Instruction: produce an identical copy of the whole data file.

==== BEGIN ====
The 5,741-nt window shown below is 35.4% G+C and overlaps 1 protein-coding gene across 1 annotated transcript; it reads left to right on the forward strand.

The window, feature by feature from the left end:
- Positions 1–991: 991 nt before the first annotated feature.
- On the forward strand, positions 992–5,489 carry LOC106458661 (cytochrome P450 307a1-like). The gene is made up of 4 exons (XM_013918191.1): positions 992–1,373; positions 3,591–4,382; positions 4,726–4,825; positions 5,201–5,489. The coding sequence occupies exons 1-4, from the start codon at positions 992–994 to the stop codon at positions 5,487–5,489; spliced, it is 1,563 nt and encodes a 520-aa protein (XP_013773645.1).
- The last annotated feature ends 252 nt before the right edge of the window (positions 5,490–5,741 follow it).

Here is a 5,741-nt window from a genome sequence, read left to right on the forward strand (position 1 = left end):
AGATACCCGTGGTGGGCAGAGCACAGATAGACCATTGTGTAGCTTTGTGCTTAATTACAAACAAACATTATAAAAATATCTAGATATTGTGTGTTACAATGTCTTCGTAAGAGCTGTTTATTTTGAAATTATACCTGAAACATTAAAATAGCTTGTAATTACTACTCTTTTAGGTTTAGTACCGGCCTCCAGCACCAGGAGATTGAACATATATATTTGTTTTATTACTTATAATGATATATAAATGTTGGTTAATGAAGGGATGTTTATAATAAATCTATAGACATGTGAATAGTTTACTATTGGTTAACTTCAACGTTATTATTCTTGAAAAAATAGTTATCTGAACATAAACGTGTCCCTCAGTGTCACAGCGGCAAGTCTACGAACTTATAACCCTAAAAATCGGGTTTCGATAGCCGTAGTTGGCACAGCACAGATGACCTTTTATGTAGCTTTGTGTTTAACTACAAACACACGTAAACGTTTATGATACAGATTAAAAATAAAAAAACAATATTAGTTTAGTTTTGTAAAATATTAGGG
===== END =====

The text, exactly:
The 5,741-nt window shown below is 35.4% G+C and overlaps 1 protein-coding gene across 1 annotated transcript; it reads left to right on the forward strand.

The window, feature by feature from the left end:
- Positions 1–991: 991 nt before the first annotated feature.
- On the forward strand, positions 992–5,489 carry LOC106458661 (cytochrome P450 307a1-like). The gene is made up of 4 exons (XM_013918191.1): positions 992–1,373; positions 3,591–4,382; positions 4,726–4,825; positions 5,201–5,489. The coding sequence occupies exons 1-4, from the start codon at positions 992–994 to the stop codon at positions 5,487–5,489; spliced, it is 1,563 nt and encodes a 520-aa protein (XP_013773645.1).
- The last annotated feature ends 252 nt before the right edge of the window (positions 5,490–5,741 follow it).

Here is a 5,741-nt window from a genome sequence, read left to right on the forward strand (position 1 = left end):
AGATACCCGTGGTGGGCAGAGCACAGATAGACCATTGTGTAGCTTTGTGCTTAATTACAAACAAACATTATAAAAATATCTAGATATTGTGTGTTACAATGTCTTCGTAAGAGCTGTTTATTTTGAAATTATACCTGAAACATTAAAATAGCTTGTAATTACTACTCTTTTAGGTTTAGTACCGGCCTCCAGCACCAGGAGATTGAACATATATATTTGTTTTATTACTTATAATGATATATAAATGTTGGTTAATGAAGGGATGTTTATAATAAATCTATAGACATGTGAATAGTTTACTATTGGTTAACTTCAACGTTATTATTCTTGAAAAAATAGTTATCTGAACATAAACGTGTCCCTCAGTGTCACAGCGGCAAGTCTACGAACTTATAACCCTAAAAATCGGGTTTCGATAGCCGTAGTTGGCACAGCACAGATGACCTTTTATGTAGCTTTGTGTTTAACTACAAACACACGTAAACGTTTATGATACAGATTAAAAATAAAAAAACAATATTAGTTTAGTTTTGTAAAATATTAGGG